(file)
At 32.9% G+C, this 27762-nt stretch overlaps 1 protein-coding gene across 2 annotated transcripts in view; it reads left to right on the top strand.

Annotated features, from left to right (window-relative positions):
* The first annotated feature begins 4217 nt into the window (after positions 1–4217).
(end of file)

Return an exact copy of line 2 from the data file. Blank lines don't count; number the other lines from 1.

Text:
Annotated features, from left to right (window-relative positions):